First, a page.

Calling yourself “fat” is one thing; “bastard” is another. Your mother must feel very honored.
Donrad2, via

What marks life as a full-time BBQ editor? Blissful ignorance to animal suffering, evidently. This is just sad.
James McWilliams, via twitter

Health concerns aside . . . I want this man’s job.
Thomas Bingham, via twitter

I found the full-time barbecue editor’s article to be an uncomfortable, obsessive story about . . . the barbecue editor. The opportunity to feature any real discussions of barbecue before the magazine’s annual barbecue festival was pushed aside so Mr. Vaughn could spend several pages telling us how miserable he is traveling the state covering smoked meats. Other than a few names of oft-celebrated establishments and already-famous pitmasters, there was little useful information in this piece. I would have truly enjoyed some “behind the smoke” information for those of us traveling one-hundred-plus miles to attend the fest. Mr. Vaughn, covering our vast state’s barbecue treasures should be considered a marathon rather than a sprint. Slow down, enjoy the ’cue.
David Walsh, via email


If you’ve ever wondered how some fashion bloggers survive, read “The Click Clique.”
Sylvia Chong, via twitter

This @francescamari piece on fashion kids is so good and so nuts.
Amanda Petrusich, via twitter

A must read about the business of fashion blogging and affiliate marketing.
Jessie Peterson, via twitter

Fun @TexasMonthly read on Instagram fash people is also sly critique of the entire premise of affiliate marketing.
Joseph Clift, via twitter


I began following Pamela Colloff a little over four years ago, as she wrote “Dreaming of Her,” about Selena Quintanilla Perez. Since then, I eagerly anticipate each issue of Texas Monthly, hoping that it will include an expository narrative by Ms. Colloff. The accounts of Anthony Graves and Michael Morton, in 2010 and 2012, respectively, were noteworthy payoffs, as is September’s piece on Michelle Lyons [“The Witness”], offering an otherwise untouched understanding of what happens behind (and beyond) the Walls Unit, in Huntsville, not only to the condemned but also to those involved in the final stages of the death row process. Objectively detached yet forceful with words, Ms. Colloff compels her readers to think, affecting the lives and legacies of those about whom she writes—and for whom she writes. Ms. Colloff’s words resonate well after they are written, and as long as she continues publishing with Texas Monthly, I will subscribe.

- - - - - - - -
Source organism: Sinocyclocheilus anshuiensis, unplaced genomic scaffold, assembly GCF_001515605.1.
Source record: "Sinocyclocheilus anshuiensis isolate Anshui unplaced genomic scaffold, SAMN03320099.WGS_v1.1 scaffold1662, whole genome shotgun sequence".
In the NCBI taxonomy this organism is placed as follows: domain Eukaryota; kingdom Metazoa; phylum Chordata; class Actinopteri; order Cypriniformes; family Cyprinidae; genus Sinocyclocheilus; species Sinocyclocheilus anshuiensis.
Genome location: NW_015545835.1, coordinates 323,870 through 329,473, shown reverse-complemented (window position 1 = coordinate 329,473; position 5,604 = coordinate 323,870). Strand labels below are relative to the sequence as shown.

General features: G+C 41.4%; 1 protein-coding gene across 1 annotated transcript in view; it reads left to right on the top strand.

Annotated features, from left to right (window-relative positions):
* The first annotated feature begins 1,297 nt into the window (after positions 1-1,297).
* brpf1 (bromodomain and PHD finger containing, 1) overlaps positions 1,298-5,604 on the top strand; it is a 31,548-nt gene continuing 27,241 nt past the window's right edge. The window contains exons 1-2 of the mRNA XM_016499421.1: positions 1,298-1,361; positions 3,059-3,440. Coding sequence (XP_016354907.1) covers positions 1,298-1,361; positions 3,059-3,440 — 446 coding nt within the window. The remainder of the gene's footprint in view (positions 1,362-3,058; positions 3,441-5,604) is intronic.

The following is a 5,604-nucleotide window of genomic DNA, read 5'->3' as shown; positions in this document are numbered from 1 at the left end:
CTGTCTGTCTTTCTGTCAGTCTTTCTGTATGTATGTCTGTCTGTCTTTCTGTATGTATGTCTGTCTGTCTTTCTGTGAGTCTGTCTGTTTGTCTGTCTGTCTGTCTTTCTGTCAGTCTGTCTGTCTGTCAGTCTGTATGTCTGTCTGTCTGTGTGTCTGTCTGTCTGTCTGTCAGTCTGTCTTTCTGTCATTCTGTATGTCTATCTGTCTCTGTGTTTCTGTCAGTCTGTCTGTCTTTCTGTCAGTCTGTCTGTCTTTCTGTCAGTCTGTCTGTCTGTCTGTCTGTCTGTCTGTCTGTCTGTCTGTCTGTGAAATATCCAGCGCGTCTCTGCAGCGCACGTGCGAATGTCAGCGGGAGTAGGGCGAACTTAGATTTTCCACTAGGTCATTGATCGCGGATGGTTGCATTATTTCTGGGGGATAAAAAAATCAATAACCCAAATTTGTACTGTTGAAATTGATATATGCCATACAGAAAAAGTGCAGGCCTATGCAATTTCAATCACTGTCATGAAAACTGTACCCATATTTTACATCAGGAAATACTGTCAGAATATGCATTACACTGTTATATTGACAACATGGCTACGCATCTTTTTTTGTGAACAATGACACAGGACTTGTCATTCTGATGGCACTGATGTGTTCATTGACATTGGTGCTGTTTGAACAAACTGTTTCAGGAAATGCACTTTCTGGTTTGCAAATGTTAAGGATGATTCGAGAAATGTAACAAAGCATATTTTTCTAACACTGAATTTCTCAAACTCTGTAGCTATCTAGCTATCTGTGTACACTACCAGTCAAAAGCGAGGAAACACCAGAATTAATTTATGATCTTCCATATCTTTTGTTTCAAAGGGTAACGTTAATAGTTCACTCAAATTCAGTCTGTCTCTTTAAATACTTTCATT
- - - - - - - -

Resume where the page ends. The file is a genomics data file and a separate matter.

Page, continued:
Paul Schweizer, Dallas

What an incredible article. I was very conflicted and moved.
Geraldine Lavallee, via

Beautifully written. So raw with conflicting emotion. Well done, Pamela.
Carly-Jay Metcalfe, via

This is surely an interesting story. And if it were fiction, I would say I really liked it. But I cannot hear someone in the twenty-first century invoking the “I had a job to do” excuse. That’s precisely what those who worked in concentration camps used to say to justify their barbaric deeds. 
Sandrine Ageorges-Skinner, via 

This story wasn’t about the issues surrounding the death penalty. This story was about a woman watching more than two hundred people die in her lifetime. Yes, those issues are relevant, but this story is not a soapbox. It’s someone’s life and experiences. 
Robert Mccausland, via

I’ve always identified as an adamant opponent of the death penalty, but I found myself willing to accompany Michelle Lyons through her thought process. You made me curious to learn more about her complex character. I believe that your article really has the power to speak to people who are indecisive about the topic. You are not just preaching to the choir.
Martyna Starosta, via email


Congratulations, Texas Monthly, for including the views of the pro-life activist Kyleen Wright in your left-leaning magazine [“The Compassionate Social Conservative”]! I knew I kept renewing my subscription for a good reason!   
Margene A. Wise, via email